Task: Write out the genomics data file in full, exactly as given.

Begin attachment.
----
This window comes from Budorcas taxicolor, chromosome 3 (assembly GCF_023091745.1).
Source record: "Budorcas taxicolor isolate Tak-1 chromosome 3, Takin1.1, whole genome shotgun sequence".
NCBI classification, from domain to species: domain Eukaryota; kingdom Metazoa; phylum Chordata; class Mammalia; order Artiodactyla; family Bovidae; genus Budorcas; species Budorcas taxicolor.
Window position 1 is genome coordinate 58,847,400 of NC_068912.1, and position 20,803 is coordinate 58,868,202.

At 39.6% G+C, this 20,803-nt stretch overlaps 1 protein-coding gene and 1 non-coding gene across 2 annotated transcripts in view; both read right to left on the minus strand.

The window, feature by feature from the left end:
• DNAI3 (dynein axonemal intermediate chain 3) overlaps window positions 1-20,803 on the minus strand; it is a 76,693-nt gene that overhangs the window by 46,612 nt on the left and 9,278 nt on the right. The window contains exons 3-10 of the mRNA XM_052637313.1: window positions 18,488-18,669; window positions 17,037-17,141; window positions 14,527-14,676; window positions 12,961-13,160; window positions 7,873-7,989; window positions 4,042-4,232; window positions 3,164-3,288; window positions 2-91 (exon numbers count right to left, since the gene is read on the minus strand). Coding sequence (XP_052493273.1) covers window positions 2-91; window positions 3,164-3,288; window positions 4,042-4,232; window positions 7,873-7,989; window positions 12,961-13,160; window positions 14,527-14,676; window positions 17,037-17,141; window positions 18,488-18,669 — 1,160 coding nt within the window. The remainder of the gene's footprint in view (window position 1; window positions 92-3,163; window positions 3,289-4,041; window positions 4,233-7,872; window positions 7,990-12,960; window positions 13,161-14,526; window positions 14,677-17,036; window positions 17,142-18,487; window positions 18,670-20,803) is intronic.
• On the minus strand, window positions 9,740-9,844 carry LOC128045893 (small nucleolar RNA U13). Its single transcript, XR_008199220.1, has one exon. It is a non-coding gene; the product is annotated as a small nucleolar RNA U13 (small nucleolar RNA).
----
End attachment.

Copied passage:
This window comes from Budorcas taxicolor, chromosome 3 (assembly GCF_023091745.1).
Source record: "Budorcas taxicolor isolate Tak-1 chromosome 3, Takin1.1, whole genome shotgun sequence".
NCBI classification, from domain to species: domain Eukaryota; kingdom Metazoa; phylum Chordata; class Mammalia; order Artiodactyla; family Bovidae; genus Budorcas; species Budorcas taxicolor.
Window position 1 is genome coordinate 58,847,400 of NC_068912.1, and position 20,803 is coordinate 58,868,202.

At 39.6% G+C, this 20,803-nt stretch overlaps 1 protein-coding gene and 1 non-coding gene across 2 annotated transcripts in view; both read right to left on the minus strand.

The window, feature by feature from the left end:
• DNAI3 (dynein axonemal intermediate chain 3) overlaps window positions 1-20,803 on the minus strand; it is a 76,693-nt gene that overhangs the window by 46,612 nt on the left and 9,278 nt on the right. The window contains exons 3-10 of the mRNA XM_052637313.1: window positions 18,488-18,669; window positions 17,037-17,141; window positions 14,527-14,676; window positions 12,961-13,160; window positions 7,873-7,989; window positions 4,042-4,232; window positions 3,164-3,288; window positions 2-91 (exon numbers count right to left, since the gene is read on the minus strand). Coding sequence (XP_052493273.1) covers window positions 2-91; window positions 3,164-3,288; window positions 4,042-4,232; window positions 7,873-7,989; window positions 12,961-13,160; window positions 14,527-14,676; window positions 17,037-17,141; window positions 18,488-18,669 — 1,160 coding nt within the window. The remainder of the gene's footprint in view (window position 1; window positions 92-3,163; window positions 3,289-4,041; window positions 4,233-7,872; window positions 7,990-12,960; window positions 13,161-14,526; window positions 14,677-17,036; window positions 17,142-18,487; window positions 18,670-20,803) is intronic.
• On the minus strand, window positions 9,740-9,844 carry LOC128045893 (small nucleolar RNA U13). Its single transcript, XR_008199220.1, has one exon. It is a non-coding gene; the product is annotated as a small nucleolar RNA U13 (small nucleolar RNA).